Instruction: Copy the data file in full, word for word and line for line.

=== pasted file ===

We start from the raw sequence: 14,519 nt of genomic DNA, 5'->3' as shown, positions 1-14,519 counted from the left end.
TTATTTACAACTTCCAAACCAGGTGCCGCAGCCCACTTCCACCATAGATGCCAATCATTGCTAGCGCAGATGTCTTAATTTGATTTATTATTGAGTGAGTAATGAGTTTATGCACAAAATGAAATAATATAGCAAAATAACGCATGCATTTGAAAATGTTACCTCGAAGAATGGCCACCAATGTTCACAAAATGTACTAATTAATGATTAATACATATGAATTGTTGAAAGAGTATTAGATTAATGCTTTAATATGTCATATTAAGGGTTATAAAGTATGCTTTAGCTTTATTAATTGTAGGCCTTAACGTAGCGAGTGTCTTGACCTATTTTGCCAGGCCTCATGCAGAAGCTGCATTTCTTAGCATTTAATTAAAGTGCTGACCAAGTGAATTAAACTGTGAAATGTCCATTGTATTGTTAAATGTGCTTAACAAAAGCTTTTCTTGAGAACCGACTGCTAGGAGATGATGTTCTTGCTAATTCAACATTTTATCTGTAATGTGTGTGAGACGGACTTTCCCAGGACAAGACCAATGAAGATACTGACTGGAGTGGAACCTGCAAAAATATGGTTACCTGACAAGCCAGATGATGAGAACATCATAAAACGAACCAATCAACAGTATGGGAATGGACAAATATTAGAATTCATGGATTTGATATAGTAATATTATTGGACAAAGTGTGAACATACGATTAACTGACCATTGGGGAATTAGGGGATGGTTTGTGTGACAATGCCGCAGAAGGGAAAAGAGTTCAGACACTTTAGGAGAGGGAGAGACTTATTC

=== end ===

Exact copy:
We start from the raw sequence: 14,519 nt of genomic DNA, 5'->3' as shown, positions 1-14,519 counted from the left end.
TTATTTACAACTTCCAAACCAGGTGCCGCAGCCCACTTCCACCATAGATGCCAATCATTGCTAGCGCAGATGTCTTAATTTGATTTATTATTGAGTGAGTAATGAGTTTATGCACAAAATGAAATAATATAGCAAAATAACGCATGCATTTGAAAATGTTACCTCGAAGAATGGCCACCAATGTTCACAAAATGTACTAATTAATGATTAATACATATGAATTGTTGAAAGAGTATTAGATTAATGCTTTAATATGTCATATTAAGGGTTATAAAGTATGCTTTAGCTTTATTAATTGTAGGCCTTAACGTAGCGAGTGTCTTGACCTATTTTGCCAGGCCTCATGCAGAAGCTGCATTTCTTAGCATTTAATTAAAGTGCTGACCAAGTGAATTAAACTGTGAAATGTCCATTGTATTGTTAAATGTGCTTAACAAAAGCTTTTCTTGAGAACCGACTGCTAGGAGATGATGTTCTTGCTAATTCAACATTTTATCTGTAATGTGTGTGAGACGGACTTTCCCAGGACAAGACCAATGAAGATACTGACTGGAGTGGAACCTGCAAAAATATGGTTACCTGACAAGCCAGATGATGAGAACATCATAAAACGAACCAATCAACAGTATGGGAATGGACAAATATTAGAATTCATGGATTTGATATAGTAATATTATTGGACAAAGTGTGAACATACGATTAACTGACCATTGGGGAATTAGGGGATGGTTTGTGTGACAATGCCGCAGAAGGGAAAAGAGTTCAGACACTTTAGGAGAGGGAGAGACTTATTC